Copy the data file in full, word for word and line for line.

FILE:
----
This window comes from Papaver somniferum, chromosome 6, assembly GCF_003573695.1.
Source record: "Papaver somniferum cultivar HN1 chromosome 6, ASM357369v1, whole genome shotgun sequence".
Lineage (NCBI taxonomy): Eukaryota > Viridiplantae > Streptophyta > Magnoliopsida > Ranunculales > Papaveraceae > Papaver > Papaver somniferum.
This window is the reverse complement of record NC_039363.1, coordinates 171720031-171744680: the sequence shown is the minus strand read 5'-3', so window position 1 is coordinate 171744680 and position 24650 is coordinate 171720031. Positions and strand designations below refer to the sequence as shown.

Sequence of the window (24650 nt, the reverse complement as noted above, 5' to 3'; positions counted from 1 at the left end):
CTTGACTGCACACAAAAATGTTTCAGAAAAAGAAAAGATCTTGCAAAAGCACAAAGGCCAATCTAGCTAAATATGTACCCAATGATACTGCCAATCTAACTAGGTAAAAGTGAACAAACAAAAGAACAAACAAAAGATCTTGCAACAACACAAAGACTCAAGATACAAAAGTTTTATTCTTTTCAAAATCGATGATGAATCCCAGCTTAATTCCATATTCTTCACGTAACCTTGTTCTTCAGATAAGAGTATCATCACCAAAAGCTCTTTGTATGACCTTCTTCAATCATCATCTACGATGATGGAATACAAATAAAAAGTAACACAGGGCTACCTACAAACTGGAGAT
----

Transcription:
This window comes from Papaver somniferum, chromosome 6, assembly GCF_003573695.1.
Source record: "Papaver somniferum cultivar HN1 chromosome 6, ASM357369v1, whole genome shotgun sequence".
Lineage (NCBI taxonomy): Eukaryota > Viridiplantae > Streptophyta > Magnoliopsida > Ranunculales > Papaveraceae > Papaver > Papaver somniferum.
This window is the reverse complement of record NC_039363.1, coordinates 171720031-171744680: the sequence shown is the minus strand read 5'-3', so window position 1 is coordinate 171744680 and position 24650 is coordinate 171720031. Positions and strand designations below refer to the sequence as shown.

Sequence of the window (24650 nt, the reverse complement as noted above, 5' to 3'; positions counted from 1 at the left end):
CTTGACTGCACACAAAAATGTTTCAGAAAAAGAAAAGATCTTGCAAAAGCACAAAGGCCAATCTAGCTAAATATGTACCCAATGATACTGCCAATCTAACTAGGTAAAAGTGAACAAACAAAAGAACAAACAAAAGATCTTGCAACAACACAAAGACTCAAGATACAAAAGTTTTATTCTTTTCAAAATCGATGATGAATCCCAGCTTAATTCCATATTCTTCACGTAACCTTGTTCTTCAGATAAGAGTATCATCACCAAAAGCTCTTTGTATGACCTTCTTCAATCATCATCTACGATGATGGAATACAAATAAAAAGTAACACAGGGCTACCTACAAACTGGAGAT